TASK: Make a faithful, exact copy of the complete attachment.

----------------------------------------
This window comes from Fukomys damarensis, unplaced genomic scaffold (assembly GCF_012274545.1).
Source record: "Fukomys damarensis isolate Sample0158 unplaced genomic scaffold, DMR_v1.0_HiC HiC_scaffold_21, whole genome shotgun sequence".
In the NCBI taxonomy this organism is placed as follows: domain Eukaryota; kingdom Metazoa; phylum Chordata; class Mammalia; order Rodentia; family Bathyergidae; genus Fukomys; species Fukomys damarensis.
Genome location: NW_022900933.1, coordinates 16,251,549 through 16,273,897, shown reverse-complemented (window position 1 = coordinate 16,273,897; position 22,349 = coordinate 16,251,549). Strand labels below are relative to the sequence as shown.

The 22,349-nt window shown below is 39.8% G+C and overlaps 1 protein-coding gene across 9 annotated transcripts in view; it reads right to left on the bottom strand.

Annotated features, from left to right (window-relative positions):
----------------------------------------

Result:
This window comes from Fukomys damarensis, unplaced genomic scaffold (assembly GCF_012274545.1).
Source record: "Fukomys damarensis isolate Sample0158 unplaced genomic scaffold, DMR_v1.0_HiC HiC_scaffold_21, whole genome shotgun sequence".
In the NCBI taxonomy this organism is placed as follows: domain Eukaryota; kingdom Metazoa; phylum Chordata; class Mammalia; order Rodentia; family Bathyergidae; genus Fukomys; species Fukomys damarensis.
Genome location: NW_022900933.1, coordinates 16,251,549 through 16,273,897, shown reverse-complemented (window position 1 = coordinate 16,273,897; position 22,349 = coordinate 16,251,549). Strand labels below are relative to the sequence as shown.

The 22,349-nt window shown below is 39.8% G+C and overlaps 1 protein-coding gene across 9 annotated transcripts in view; it reads right to left on the bottom strand.

Annotated features, from left to right (window-relative positions):